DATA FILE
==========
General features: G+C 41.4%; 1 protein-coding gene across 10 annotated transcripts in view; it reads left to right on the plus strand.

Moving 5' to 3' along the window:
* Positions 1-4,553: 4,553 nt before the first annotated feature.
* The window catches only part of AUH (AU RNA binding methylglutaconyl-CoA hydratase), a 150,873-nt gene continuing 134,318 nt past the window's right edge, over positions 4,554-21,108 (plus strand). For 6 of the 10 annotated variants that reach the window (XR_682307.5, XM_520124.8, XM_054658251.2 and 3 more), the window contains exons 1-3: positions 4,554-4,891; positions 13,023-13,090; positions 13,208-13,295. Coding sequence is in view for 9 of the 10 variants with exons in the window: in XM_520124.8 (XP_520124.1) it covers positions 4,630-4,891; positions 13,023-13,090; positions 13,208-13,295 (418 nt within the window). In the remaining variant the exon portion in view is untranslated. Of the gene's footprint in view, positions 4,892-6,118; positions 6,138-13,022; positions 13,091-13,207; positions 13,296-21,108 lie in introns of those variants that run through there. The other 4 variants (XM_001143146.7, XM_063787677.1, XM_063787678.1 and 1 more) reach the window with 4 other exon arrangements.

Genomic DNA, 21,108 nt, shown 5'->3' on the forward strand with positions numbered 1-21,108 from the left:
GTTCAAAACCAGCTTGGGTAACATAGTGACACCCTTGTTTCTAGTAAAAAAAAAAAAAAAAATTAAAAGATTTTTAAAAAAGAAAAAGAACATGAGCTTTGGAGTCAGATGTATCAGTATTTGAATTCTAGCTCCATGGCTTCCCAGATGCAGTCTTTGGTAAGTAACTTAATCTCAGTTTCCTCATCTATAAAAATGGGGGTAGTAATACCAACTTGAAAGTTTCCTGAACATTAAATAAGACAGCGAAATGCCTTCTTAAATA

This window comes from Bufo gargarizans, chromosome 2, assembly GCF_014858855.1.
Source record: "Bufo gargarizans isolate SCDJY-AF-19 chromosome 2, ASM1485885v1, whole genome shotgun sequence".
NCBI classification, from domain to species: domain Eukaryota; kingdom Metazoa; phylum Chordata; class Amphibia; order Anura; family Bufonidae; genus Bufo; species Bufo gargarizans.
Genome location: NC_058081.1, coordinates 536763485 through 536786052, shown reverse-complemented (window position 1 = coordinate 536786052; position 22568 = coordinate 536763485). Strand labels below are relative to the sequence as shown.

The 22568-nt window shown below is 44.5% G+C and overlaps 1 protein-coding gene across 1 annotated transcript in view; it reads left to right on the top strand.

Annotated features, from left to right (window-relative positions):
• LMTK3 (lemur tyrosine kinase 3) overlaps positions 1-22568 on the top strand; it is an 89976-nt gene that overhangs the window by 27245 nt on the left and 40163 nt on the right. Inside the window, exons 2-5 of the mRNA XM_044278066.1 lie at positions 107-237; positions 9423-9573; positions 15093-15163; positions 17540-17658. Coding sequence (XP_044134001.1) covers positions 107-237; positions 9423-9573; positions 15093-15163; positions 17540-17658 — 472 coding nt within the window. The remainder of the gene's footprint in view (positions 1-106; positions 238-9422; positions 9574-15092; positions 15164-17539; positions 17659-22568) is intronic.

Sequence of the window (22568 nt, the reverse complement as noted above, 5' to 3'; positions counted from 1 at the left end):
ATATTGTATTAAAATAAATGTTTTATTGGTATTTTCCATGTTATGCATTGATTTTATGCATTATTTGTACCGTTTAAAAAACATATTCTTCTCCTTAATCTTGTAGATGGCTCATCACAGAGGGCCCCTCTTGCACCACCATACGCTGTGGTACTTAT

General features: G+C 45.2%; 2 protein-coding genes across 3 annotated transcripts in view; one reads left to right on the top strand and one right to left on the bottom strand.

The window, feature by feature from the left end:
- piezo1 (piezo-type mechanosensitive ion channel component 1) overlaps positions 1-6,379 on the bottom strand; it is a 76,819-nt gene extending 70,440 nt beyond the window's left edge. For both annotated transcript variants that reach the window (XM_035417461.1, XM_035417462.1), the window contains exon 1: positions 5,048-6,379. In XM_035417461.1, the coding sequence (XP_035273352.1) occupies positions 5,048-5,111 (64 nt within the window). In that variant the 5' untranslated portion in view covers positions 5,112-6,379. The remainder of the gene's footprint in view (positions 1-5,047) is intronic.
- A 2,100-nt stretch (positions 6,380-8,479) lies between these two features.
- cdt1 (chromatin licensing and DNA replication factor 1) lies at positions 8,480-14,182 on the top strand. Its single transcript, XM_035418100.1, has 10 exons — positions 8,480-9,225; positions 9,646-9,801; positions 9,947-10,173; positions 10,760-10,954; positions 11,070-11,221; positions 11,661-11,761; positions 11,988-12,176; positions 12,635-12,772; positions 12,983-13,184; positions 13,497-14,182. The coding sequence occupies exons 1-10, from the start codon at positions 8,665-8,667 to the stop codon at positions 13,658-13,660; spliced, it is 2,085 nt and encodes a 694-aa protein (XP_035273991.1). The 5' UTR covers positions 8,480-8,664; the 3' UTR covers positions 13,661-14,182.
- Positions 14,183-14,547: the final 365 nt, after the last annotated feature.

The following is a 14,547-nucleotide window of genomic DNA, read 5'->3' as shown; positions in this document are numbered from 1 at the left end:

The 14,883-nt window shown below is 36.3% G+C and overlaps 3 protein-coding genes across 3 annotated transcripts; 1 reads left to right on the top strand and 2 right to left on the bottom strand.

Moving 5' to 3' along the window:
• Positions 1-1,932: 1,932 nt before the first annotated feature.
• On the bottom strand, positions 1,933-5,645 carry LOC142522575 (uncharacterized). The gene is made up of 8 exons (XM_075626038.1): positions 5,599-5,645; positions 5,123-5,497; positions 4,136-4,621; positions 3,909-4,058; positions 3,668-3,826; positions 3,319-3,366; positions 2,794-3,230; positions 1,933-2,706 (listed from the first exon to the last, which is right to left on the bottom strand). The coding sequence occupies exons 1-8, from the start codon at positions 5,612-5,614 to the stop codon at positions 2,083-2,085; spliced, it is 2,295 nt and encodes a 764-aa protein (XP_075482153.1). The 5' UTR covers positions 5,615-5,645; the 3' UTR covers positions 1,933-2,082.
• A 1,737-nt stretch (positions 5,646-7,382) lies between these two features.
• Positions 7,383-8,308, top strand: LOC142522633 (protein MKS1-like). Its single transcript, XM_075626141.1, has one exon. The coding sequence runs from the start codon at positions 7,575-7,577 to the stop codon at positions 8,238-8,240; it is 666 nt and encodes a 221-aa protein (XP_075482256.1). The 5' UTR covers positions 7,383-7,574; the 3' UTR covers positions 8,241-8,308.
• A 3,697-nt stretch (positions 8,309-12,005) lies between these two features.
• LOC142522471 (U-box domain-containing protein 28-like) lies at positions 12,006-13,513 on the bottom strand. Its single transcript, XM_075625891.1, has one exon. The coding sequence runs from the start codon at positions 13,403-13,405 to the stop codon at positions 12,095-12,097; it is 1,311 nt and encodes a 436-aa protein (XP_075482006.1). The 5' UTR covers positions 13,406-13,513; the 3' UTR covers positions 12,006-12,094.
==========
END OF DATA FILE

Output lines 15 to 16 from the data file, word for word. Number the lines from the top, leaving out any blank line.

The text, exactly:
ATATTGTATTAAAATAAATGTTTTATTGGTATTTTCCATGTTATGCATTGATTTTATGCATTATTTGTACCGTTTAAAAAACATATTCTTCTCCTTAATCTTGTAGATGGCTCATCACAGAGGGCCCCTCTTGCACCACCATACGCTGTGGTACTTAT

General features: G+C 45.2%; 2 protein-coding genes across 3 annotated transcripts in view; one reads left to right on the top strand and one right to left on the bottom strand.